M.T.T. Adam, what prompted you to apply for the role of Mayor’s Officer and Mace Bearer?

    A.T After a 25 year career in the Army, having worked predominantly in a Military Ceremonial role, I felt this would be an excellent way to cross over into Civic Ceremonial. I have a passion for the heritage, traditions and custom of our great Country and wanted to continue in that line of work.

 

M.T.T What are your main duties and what part of those do you enjoy the most?

    A.T My main duties include the day-to-day running of the Mayor’s Office, their Diary and the official residence - Porters Civic House. Alongside this I am also responsible for chauffeuring them to events and ensuring the safety and security of the Mayoral Chains of Office. I most enjoy the fact that every day is different and that I get out and about in the Borough of Southend seeing the great things that

are happening every day.

 

M.T.T  Can you tell us a bit about how and why you became a JP?

  A.T I applied to become a Magistrate because I wanted to give something back to the local community in a voluntary role but also to stretch myself and learn new skills.

 

M.T.T  There are a great many opportunities to participate in music and musical activities in Southend. When did you yourself first take an interest in music and which instruments can you play?

 A.T Southend does indeed have a fantastic array of musical and cultural activities of which we should be rightly proud. I first became interested in music at primary school and took up playing the flute at the age of 10.

 

M.T.T  Do you have a favourite composer/piece of music?

  A.T I have an extremely eclectic taste in music and wouldn’t be able to pin down any particular favourite.     I really do just like all manner of music. It depends what mood I’m in.

 

M.T.T In respect of your own musical career, is there a particular event or performance which stands out

for you?

  A.T  Performing at the Royal Albert Hall for the Annual Festival of Remembrance in front of HM The Queen would have to be one of my highlights.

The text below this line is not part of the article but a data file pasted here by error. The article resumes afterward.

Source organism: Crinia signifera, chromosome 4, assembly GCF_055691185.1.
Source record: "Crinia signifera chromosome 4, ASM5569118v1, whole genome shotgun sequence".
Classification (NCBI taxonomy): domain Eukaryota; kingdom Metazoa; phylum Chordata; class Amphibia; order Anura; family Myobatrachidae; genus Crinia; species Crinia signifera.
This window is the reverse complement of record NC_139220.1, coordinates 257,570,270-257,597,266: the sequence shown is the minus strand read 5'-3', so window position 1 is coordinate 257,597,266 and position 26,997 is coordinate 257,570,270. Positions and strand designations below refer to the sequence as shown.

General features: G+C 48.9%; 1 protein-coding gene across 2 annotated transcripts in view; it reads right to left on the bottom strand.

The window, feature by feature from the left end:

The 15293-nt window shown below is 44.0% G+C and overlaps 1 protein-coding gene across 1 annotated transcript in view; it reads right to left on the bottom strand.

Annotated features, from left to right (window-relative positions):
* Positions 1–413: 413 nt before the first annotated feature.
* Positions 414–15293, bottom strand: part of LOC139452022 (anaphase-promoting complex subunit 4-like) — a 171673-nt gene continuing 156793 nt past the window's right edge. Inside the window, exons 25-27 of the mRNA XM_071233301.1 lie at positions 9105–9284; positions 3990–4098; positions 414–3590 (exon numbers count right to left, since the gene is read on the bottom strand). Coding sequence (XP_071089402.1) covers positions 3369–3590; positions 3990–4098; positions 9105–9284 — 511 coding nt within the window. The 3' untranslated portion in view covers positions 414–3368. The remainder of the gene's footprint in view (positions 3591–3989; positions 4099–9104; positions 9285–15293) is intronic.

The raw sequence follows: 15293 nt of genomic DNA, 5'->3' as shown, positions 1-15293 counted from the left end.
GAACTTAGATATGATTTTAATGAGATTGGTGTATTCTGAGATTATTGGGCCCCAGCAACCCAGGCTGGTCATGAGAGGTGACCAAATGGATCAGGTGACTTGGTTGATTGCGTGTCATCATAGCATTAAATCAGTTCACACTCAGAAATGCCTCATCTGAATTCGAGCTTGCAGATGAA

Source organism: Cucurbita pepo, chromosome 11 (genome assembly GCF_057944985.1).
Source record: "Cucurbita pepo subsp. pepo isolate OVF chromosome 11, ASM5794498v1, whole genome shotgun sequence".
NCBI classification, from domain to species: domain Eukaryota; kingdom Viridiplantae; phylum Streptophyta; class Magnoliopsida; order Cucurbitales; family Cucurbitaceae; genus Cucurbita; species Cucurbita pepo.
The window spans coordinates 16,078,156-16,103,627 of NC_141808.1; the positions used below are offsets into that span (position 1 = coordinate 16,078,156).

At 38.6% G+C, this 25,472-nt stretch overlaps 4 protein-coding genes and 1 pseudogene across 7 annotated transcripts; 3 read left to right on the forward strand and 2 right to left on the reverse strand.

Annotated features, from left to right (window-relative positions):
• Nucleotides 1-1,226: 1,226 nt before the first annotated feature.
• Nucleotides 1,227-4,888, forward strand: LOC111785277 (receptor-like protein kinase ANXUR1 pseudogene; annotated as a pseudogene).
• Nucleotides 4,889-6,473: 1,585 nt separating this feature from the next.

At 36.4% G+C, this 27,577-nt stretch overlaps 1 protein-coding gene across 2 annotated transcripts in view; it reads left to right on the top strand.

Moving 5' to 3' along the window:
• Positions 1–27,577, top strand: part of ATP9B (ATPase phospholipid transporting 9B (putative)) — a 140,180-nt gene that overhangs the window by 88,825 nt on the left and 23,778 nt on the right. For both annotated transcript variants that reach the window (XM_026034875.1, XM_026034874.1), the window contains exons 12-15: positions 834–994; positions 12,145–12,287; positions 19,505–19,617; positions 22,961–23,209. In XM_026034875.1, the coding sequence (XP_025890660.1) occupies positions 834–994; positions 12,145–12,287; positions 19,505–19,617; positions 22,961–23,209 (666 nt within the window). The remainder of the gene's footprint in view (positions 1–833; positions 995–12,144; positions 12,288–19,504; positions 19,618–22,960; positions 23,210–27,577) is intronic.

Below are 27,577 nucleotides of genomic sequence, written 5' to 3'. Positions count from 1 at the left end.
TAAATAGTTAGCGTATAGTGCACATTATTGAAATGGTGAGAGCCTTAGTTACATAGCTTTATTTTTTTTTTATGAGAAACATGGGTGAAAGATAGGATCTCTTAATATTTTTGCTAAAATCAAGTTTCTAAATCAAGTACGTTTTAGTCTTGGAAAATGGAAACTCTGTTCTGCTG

M.T.T In many ways it must be absolutely fantastic to live in such historic premises at Porter’s. Is there

a downside?

     A.T It really is a privilege and I’m afraid I would struggle to find a downside.

 

M.T.T What is your favourite part of the “estate”, or do you have a favourite artefact?

     A.T The whole estate is such a special historic place and a real jewel in the crown for Southend. I am passionate about the whole place.

 

M.T.T  You were responsible for organising the town’s WW1 Centenary Remembrance events in 2018.

Having been in the Forces yourself, what - for you - is the most important issue for remembering and commemorating the men and events of the Great War?

   A.T It is extremely important to remember the men and women who have given their lives for our freedom. Without their sacrifice we wouldn’t enjoy the lives we do now. It’s also important to remember the mistakes of the past so that we ensure they are never repeated.

 

M.T.T Now that we have commemorated 100 years since the Armistice, do you feel that the importance

of Remembrance and Commemoration will gradually diminish in the public’s psyche?

  A.T Definitely not. We come together every year to remember all those who have fallen in the line of

duty to this country in all conflicts since WW1.

 

M.T.T. Since WW1 and the appalling problems surrounding shell-shock (often tragically “diagnosed”

as a lack of moral fibre, or simply cowardice) as a society we have a far greater understanding of PTSD and its long-term effects on servicemen and their families. In your current role, have you had any involvement with Help for Heroes which is an extremely popular charity here in Southend?

   A.T I have not had any specific involvement with Help for Heroes but appreciate the sterling work they

do for our Veterans. There is much work being done locally by all Armed Forces Charities including

the British Legion and SSAFA for our local Armed Forces Veteran community. I meet many of these

volunteers who give up their precious time to help others at events throughout the year.

 

M.T.T What would you still like to achieve at a professional level?

    A.T The achievement of ensuring each Mayoral year is a success is what drives me.

 

M.T.T What do you enjoy most about living and working in Southend/ what is its biggest asset?

   A.T There is so much to love about Southend. From its parks, it’s award winning beaches and seafront,

to the world’s longest pier but for me it’s the people. I moved here in 2012 and have been made to

feel so welcome.

 

Meet the Mace Bearer –

Adam Tregoning

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Adam, nearest to camera -                                             click on photographs to enlarge